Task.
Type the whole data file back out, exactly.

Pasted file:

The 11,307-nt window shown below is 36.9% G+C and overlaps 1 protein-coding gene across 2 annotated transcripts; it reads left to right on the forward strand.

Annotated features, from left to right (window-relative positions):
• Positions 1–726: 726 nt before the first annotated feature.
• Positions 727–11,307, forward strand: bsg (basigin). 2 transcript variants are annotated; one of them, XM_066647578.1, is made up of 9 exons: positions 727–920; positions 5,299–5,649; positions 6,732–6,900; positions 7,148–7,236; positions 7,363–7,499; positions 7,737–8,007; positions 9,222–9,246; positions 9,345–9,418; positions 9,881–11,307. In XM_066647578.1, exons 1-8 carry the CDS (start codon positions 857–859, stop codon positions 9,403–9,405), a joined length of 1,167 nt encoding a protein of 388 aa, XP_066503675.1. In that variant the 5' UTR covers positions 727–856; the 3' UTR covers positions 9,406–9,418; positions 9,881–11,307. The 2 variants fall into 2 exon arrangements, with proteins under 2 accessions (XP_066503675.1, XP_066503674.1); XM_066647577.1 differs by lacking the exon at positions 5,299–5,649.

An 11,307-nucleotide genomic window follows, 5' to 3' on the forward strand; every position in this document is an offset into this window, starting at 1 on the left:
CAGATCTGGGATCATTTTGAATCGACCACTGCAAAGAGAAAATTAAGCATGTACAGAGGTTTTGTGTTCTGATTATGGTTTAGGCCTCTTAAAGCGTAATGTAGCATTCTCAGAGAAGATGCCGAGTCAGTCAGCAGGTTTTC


The 11,307-nt window shown below is 36.9% G+C and overlaps 1 protein-coding gene across 2 annotated transcripts; it reads left to right on the forward strand.

Annotated features, from left to right (window-relative positions):
• Positions 1–726: 726 nt before the first annotated feature.
• Positions 727–11,307, forward strand: bsg (basigin). 2 transcript variants are annotated; one of them, XM_066647578.1, is made up of 9 exons: positions 727–920; positions 5,299–5,649; positions 6,732–6,900; positions 7,148–7,236; positions 7,363–7,499; positions 7,737–8,007; positions 9,222–9,246; positions 9,345–9,418; positions 9,881–11,307. In XM_066647578.1, exons 1-8 carry the CDS (start codon positions 857–859, stop codon positions 9,403–9,405), a joined length of 1,167 nt encoding a protein of 388 aa, XP_066503675.1. In that variant the 5' UTR covers positions 727–856; the 3' UTR covers positions 9,406–9,418; positions 9,881–11,307. The 2 variants fall into 2 exon arrangements, with proteins under 2 accessions (XP_066503675.1, XP_066503674.1); XM_066647577.1 differs by lacking the exon at positions 5,299–5,649.

An 11,307-nucleotide genomic window follows, 5' to 3' on the forward strand; every position in this document is an offset into this window, starting at 1 on the left:
CAGATCTGGGATCATTTTGAATCGACCACTGCAAAGAGAAAATTAAGCATGTACAGAGGTTTTGTGTTCTGATTATGGTTTAGGCCTCTTAAAGCGTAATGTAGCATTCTCAGAGAAGATGCCGAGTCAGTCAGCAGGTTTTC